Thursday, May 22, 2014

Three Kyries: Bach, Mozart, and Beethoven. Part 2 of 4.

On March 30, 2014, the Chancel Choir of Atlanta's Glenn Memorial United Methodist Church presented side-by-side performances of three lesser-known but superb Kyrie settings, by Bach, Mozart, and Beethoven. Dr. Steven Darsey, Director of Music, invited me to present a brief commentary preceding each setting, and then a brief, more general comparison of the three composers. This four-part entry is a reworking of those commentaries. My sincerest thanks to Dr. Darsey for his invitation and to the Chancel Choir and accompanying instrumentalists for their compelling performances on that evening.

Mozart: Kyrie in D-minor, K341 (1781)

Mozart composed his Kyrie in D-minor forty-two years after Bach composed his in G-minor. Like Bach's Kyrie, Mozart's is in three sections. Unlike Bach, Mozart marks the transitions from one section to the next with clear cadences, that is, definitive harmonic events in which music settles into a home key. This is typical of the "Classical" style of composition, in which Mozart excelled.

Here is one page from Mozart's score:

At a glance we see lots of notes, but also significant portions of clear space. We can literally see in the score something of the transparency of Mozart's music. Mozart is never turbid, never dense.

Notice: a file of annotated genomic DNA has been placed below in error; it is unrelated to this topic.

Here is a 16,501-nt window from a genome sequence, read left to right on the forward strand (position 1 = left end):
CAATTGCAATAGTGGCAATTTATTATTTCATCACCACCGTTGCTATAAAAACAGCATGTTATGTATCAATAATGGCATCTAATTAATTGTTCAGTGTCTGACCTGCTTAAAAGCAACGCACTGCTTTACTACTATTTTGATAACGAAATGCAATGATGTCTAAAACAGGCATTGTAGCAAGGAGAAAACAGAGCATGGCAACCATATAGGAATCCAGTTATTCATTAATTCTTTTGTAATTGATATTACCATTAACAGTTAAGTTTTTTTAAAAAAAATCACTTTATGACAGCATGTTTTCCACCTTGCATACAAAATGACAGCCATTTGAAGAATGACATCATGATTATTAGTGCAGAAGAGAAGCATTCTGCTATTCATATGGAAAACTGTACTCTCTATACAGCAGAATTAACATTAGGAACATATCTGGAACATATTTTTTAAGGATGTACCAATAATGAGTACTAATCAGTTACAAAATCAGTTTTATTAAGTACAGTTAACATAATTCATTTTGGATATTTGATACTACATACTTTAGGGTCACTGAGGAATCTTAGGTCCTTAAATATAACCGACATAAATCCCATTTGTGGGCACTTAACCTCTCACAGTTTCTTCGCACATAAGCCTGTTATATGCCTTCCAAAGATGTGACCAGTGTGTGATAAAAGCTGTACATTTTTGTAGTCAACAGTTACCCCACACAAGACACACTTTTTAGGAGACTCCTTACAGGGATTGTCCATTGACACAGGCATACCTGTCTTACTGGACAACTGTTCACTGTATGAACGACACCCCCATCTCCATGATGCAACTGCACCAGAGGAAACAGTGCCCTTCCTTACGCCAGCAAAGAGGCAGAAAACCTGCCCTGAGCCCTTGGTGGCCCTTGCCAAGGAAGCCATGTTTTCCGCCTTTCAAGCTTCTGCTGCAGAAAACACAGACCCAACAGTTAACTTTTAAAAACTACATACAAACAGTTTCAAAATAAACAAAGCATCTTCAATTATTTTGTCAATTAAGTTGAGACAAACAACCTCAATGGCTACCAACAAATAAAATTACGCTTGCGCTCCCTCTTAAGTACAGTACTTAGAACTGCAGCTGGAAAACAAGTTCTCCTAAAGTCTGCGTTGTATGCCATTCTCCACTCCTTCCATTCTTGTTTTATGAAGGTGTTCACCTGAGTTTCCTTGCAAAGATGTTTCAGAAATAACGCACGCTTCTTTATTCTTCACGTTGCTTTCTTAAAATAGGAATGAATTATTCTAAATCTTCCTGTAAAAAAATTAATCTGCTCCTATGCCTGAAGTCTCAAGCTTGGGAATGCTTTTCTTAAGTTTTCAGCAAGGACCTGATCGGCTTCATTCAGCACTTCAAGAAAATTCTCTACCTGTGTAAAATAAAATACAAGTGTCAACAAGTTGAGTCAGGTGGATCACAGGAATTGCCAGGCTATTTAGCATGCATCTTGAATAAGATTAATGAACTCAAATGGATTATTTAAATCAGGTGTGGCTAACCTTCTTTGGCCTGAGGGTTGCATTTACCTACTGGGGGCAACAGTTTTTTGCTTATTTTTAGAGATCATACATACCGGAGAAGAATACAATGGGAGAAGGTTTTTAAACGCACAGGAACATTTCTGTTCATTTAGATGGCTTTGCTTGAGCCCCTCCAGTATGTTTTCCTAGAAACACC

As the chorus sings "Kyrie eleison" in broad phrases, the instruments do not imitate or elaborate in the style of Bach. Rather the instruments embellish and adorn.

In the first three measures of this page, for example, the violins embellish with a running pattern, and in the final four measures with a skippy pattern in wide intervals. The clarinets sing a smooth, sustained duet. The oboes and bassoons play a perky rhythmic motif—oboes in an upward direction, bassoons in a downward. Meanwhile, flutes and horns sustain a single note in octaves.

We might expect such instrumental illuminations to compete with or distract from the choral presentation of the text. In fact they vitalize Mozart's presentation, without diluting the music's devotional tone.

I hear Mozart's Kyrie as a devout offering to God. This is not always the atmosphere associated with Mozart's settings of the Mass (he composed almost twenty of them). Some of the earlier settings sound more decorative than devout. But in this Kyrie I hear solemn devotion. Throughout the opening twenty measures, and again in the twelve concluding measures, I hear a repeating pattern of reverencing bows, in both the strings and the chorus, expressive of veneration, obeisance, worship.

Mozart frequently attended Mass, and sometimes Confession. A friend reported Mozart's description of Catholic liturgy as a "mystical sanctuary" for an "uplifted heart."1 Letters to his father disclose what seem to me genuine religious convictions. He writes of being calmed, consoled, and uplifted by prayer.2 For the blessings of life, he writes, "I thank my Creator every day."3

On the occasion of his mother's death he writes: